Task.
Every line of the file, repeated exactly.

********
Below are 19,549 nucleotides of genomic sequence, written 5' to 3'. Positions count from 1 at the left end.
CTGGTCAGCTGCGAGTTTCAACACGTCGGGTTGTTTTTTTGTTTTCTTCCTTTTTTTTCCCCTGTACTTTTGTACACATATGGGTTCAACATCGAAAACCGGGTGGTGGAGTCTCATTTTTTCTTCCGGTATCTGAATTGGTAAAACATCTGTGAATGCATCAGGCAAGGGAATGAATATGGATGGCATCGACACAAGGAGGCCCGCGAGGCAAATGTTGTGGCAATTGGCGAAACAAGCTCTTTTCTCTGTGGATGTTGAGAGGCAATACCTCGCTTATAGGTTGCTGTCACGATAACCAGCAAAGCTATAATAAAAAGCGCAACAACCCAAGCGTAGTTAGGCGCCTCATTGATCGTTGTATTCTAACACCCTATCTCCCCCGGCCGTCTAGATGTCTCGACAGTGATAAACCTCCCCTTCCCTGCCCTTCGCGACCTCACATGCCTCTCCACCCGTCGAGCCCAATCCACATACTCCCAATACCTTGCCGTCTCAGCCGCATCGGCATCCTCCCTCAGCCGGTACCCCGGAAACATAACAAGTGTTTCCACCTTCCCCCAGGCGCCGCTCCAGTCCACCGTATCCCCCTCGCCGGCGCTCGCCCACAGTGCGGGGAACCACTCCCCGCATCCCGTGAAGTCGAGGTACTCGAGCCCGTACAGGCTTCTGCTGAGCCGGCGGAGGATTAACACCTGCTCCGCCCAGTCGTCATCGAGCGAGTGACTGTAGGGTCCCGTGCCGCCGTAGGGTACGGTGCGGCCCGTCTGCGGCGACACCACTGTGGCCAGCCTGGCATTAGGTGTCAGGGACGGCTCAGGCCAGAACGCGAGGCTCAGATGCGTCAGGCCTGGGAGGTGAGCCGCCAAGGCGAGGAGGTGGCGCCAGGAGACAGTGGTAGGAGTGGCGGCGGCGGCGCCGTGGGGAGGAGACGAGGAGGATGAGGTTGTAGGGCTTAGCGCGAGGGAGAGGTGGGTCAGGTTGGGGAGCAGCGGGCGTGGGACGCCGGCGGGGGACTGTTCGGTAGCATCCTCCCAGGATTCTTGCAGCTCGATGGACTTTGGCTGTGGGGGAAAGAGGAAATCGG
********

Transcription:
Below are 19,549 nucleotides of genomic sequence, written 5' to 3'. Positions count from 1 at the left end.
CTGGTCAGCTGCGAGTTTCAACACGTCGGGTTGTTTTTTTGTTTTCTTCCTTTTTTTTCCCCTGTACTTTTGTACACATATGGGTTCAACATCGAAAACCGGGTGGTGGAGTCTCATTTTTTCTTCCGGTATCTGAATTGGTAAAACATCTGTGAATGCATCAGGCAAGGGAATGAATATGGATGGCATCGACACAAGGAGGCCCGCGAGGCAAATGTTGTGGCAATTGGCGAAACAAGCTCTTTTCTCTGTGGATGTTGAGAGGCAATACCTCGCTTATAGGTTGCTGTCACGATAACCAGCAAAGCTATAATAAAAAGCGCAACAACCCAAGCGTAGTTAGGCGCCTCATTGATCGTTGTATTCTAACACCCTATCTCCCCCGGCCGTCTAGATGTCTCGACAGTGATAAACCTCCCCTTCCCTGCCCTTCGCGACCTCACATGCCTCTCCACCCGTCGAGCCCAATCCACATACTCCCAATACCTTGCCGTCTCAGCCGCATCGGCATCCTCCCTCAGCCGGTACCCCGGAAACATAACAAGTGTTTCCACCTTCCCCCAGGCGCCGCTCCAGTCCACCGTATCCCCCTCGCCGGCGCTCGCCCACAGTGCGGGGAACCACTCCCCGCATCCCGTGAAGTCGAGGTACTCGAGCCCGTACAGGCTTCTGCTGAGCCGGCGGAGGATTAACACCTGCTCCGCCCAGTCGTCATCGAGCGAGTGACTGTAGGGTCCCGTGCCGCCGTAGGGTACGGTGCGGCCCGTCTGCGGCGACACCACTGTGGCCAGCCTGGCATTAGGTGTCAGGGACGGCTCAGGCCAGAACGCGAGGCTCAGATGCGTCAGGCCTGGGAGGTGAGCCGCCAAGGCGAGGAGGTGGCGCCAGGAGACAGTGGTAGGAGTGGCGGCGGCGGCGCCGTGGGGAGGAGACGAGGAGGATGAGGTTGTAGGGCTTAGCGCGAGGGAGAGGTGGGTCAGGTTGGGGAGCAGCGGGCGTGGGACGCCGGCGGGGGACTGTTCGGTAGCATCCTCCCAGGATTCTTGCAGCTCGATGGACTTTGGCTGTGGGGGAAAGAGGAAATCGG